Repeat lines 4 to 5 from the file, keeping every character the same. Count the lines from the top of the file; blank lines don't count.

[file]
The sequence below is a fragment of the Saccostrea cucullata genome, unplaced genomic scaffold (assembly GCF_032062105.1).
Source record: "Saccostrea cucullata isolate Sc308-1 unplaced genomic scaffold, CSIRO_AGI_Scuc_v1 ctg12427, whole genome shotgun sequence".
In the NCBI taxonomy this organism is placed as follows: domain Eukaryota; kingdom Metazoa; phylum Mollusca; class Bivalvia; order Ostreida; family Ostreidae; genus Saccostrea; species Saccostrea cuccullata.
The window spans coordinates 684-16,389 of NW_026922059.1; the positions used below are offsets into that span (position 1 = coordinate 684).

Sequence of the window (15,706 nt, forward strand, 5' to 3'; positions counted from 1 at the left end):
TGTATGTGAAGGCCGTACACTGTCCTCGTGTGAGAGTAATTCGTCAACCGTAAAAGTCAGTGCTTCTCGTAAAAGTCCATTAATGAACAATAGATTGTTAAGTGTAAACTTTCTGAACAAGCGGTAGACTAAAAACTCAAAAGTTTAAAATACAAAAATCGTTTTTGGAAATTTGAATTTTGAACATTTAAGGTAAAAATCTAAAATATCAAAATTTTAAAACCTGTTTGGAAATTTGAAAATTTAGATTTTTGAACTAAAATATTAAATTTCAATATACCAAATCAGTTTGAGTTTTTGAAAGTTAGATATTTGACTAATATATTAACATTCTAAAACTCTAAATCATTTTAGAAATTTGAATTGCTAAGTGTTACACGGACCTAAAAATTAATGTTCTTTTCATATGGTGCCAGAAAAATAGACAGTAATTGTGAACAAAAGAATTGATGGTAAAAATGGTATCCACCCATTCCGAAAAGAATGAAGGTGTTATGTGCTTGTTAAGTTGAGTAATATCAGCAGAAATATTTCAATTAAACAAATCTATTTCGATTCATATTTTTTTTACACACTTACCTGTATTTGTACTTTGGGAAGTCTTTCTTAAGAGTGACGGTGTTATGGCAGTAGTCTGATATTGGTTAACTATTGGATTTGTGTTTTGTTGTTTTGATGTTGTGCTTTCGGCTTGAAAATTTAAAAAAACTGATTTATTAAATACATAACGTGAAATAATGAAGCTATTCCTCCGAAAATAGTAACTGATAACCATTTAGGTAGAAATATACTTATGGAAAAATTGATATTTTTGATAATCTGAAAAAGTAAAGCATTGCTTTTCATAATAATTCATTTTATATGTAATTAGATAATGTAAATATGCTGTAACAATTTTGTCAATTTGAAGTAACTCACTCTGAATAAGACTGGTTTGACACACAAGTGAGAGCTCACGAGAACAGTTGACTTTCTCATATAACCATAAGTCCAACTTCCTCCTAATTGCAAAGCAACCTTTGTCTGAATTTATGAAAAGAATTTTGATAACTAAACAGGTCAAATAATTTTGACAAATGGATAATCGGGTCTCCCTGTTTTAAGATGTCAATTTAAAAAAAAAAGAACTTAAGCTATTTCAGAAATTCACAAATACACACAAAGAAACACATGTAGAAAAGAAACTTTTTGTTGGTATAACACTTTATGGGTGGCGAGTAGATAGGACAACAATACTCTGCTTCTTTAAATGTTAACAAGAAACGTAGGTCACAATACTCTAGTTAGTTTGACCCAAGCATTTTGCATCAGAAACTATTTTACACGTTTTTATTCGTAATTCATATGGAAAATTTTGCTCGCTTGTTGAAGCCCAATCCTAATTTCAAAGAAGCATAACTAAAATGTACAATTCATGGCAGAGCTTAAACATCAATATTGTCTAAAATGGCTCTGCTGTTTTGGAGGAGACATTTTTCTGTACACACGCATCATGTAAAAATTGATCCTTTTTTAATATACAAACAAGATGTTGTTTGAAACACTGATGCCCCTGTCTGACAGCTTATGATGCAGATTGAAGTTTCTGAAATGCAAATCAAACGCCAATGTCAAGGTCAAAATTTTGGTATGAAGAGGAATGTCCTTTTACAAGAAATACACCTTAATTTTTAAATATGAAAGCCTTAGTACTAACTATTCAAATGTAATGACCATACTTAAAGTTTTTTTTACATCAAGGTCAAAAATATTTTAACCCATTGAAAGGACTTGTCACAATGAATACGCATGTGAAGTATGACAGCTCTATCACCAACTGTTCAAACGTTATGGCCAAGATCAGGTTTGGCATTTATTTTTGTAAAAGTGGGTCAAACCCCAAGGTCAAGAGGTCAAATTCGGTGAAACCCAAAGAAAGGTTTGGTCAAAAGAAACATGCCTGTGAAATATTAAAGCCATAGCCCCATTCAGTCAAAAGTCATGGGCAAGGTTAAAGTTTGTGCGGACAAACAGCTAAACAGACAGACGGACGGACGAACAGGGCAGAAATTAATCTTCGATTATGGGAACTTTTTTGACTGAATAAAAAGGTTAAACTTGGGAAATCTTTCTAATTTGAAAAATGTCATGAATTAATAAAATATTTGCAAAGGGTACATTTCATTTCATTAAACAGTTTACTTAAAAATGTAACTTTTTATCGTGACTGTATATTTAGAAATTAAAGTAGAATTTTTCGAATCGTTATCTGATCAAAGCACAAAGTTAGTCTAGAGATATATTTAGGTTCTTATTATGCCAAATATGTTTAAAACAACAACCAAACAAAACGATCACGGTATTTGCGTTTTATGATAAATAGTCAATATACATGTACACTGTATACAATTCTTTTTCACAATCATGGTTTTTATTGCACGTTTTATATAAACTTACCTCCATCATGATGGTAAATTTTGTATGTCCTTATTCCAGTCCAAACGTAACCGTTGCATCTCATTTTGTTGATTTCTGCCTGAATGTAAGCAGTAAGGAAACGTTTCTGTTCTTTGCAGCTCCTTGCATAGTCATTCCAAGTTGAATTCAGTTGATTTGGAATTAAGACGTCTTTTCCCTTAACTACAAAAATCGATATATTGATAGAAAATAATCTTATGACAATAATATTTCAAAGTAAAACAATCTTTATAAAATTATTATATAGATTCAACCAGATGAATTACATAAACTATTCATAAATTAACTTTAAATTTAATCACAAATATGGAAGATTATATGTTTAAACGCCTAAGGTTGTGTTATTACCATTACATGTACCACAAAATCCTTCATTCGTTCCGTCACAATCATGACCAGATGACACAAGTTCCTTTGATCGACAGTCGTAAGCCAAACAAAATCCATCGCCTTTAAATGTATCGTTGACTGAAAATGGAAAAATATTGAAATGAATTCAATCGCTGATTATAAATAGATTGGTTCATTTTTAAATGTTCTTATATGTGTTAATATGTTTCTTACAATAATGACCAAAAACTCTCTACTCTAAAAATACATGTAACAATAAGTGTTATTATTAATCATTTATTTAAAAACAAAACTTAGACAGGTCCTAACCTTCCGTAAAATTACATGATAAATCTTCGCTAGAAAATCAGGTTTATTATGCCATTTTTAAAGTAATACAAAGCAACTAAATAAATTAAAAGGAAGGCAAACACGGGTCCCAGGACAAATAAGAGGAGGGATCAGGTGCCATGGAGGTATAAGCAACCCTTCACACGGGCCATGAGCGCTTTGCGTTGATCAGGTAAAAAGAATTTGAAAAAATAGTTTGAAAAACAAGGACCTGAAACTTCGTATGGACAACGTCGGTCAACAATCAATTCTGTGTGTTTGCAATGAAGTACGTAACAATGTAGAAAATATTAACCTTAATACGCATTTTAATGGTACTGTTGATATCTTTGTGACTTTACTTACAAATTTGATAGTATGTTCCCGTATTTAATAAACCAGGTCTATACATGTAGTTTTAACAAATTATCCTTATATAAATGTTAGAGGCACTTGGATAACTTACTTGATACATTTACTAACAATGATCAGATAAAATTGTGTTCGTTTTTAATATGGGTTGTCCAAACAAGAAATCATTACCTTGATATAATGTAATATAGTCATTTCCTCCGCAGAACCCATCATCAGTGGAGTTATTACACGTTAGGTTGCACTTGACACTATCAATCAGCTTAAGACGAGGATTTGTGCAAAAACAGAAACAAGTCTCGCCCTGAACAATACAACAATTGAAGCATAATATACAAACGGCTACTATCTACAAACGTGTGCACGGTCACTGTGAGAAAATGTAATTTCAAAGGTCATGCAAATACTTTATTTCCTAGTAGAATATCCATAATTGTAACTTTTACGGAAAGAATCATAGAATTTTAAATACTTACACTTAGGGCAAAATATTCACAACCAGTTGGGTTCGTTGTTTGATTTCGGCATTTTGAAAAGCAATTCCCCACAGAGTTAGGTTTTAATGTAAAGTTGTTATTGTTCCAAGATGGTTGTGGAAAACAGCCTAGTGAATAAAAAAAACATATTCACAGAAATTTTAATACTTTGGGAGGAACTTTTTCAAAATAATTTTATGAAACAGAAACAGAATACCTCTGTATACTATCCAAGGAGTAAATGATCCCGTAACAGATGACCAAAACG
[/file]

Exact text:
The window spans coordinates 684-16,389 of NW_026922059.1; the positions used below are offsets into that span (position 1 = coordinate 684).

Sequence of the window (15,706 nt, forward strand, 5' to 3'; positions counted from 1 at the left end):